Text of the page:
The NYTimes has an excellent article on how foreign aid is often more about aiding local companies than aiding foreigners. It’s a familiar story but told with a wry look at condom production in Alabama where for decades billions of condoms have been manufactured for USAID and other programs despite the fact that costs are much lower on the world market.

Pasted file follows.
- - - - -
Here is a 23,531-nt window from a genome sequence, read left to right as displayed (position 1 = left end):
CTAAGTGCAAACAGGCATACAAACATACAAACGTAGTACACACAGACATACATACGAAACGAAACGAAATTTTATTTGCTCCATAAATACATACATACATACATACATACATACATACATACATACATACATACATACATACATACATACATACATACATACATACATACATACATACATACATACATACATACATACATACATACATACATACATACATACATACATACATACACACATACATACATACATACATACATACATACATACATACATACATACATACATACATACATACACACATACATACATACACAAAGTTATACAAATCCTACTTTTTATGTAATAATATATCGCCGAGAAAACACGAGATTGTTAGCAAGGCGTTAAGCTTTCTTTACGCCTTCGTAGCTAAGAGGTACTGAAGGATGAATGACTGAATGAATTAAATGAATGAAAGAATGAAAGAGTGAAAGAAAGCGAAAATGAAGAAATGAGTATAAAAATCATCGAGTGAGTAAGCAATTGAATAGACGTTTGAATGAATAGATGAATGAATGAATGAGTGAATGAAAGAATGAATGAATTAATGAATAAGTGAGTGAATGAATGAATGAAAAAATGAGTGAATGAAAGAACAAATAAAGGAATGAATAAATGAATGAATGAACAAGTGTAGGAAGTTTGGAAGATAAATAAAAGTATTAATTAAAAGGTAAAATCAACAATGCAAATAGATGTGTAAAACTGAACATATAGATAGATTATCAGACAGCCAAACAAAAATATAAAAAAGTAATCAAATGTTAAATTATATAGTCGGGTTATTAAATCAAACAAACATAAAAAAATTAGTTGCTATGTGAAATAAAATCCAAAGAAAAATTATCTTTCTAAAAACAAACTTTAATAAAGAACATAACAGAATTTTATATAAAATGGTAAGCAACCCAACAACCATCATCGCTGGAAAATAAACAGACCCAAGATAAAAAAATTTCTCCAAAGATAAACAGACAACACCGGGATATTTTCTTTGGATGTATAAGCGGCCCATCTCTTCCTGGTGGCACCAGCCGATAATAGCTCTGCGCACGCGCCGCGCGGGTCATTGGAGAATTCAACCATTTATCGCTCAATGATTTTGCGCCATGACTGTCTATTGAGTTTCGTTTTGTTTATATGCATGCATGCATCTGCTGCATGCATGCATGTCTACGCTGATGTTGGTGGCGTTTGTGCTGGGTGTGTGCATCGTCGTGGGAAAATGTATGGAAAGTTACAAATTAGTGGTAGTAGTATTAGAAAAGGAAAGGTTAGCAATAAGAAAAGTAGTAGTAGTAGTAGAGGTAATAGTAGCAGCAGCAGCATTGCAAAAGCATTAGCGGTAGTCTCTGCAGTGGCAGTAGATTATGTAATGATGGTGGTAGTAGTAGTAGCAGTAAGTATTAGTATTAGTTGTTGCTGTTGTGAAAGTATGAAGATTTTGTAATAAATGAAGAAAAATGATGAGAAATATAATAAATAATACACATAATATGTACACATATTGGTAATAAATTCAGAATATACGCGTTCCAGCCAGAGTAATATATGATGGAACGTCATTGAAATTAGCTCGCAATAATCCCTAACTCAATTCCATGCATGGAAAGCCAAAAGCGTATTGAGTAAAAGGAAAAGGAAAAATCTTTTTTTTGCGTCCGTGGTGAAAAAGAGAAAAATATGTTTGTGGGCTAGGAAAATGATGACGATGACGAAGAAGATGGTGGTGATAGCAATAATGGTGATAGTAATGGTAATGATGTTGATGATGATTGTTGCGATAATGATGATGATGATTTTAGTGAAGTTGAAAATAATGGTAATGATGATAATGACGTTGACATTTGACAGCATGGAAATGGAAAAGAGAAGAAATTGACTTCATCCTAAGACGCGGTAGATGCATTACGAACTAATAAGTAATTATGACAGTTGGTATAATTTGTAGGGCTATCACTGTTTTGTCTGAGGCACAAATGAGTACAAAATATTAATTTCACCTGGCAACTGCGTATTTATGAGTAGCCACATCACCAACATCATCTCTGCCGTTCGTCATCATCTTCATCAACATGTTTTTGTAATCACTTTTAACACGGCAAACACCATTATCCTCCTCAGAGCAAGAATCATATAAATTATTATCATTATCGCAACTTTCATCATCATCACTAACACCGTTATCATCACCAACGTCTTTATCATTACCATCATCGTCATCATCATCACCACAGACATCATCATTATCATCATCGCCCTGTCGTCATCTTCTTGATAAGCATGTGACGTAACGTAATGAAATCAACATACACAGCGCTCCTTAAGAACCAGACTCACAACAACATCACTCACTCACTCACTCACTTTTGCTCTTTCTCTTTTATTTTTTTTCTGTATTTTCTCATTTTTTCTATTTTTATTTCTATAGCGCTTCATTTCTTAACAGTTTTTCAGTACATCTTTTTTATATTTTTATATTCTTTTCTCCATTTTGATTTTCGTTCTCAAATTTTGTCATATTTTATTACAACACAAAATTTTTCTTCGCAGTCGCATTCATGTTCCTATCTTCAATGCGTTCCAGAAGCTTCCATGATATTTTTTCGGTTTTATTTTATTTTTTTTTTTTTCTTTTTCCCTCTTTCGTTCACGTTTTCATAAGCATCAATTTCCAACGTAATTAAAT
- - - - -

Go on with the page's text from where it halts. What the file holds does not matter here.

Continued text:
A central theme in the article is the contrast between the waste of foreign aid dollars and the plight of the poor, low-skilled workers who make the US condoms. Here, however, is a way to square the circle. The US plant typically produces about 450 million condoms a year at a cost of 5 cents each. Condoms could be bought on the world market at 2 cents each so if the plant shuts down USAID can save $13.5 million dollars a year. The US plant employs 260 people so every one of those employees could be paid a one-time quitting bonus of $51,923, equivalent to several years of salary of the lowest paid workers. USAID would be indifferent in year one and would have more to spend on foreign aid in every subsequent year. My bet is that the workers would jump at the chance to be bought out. So there you have it, that’s how you use a condom optimally.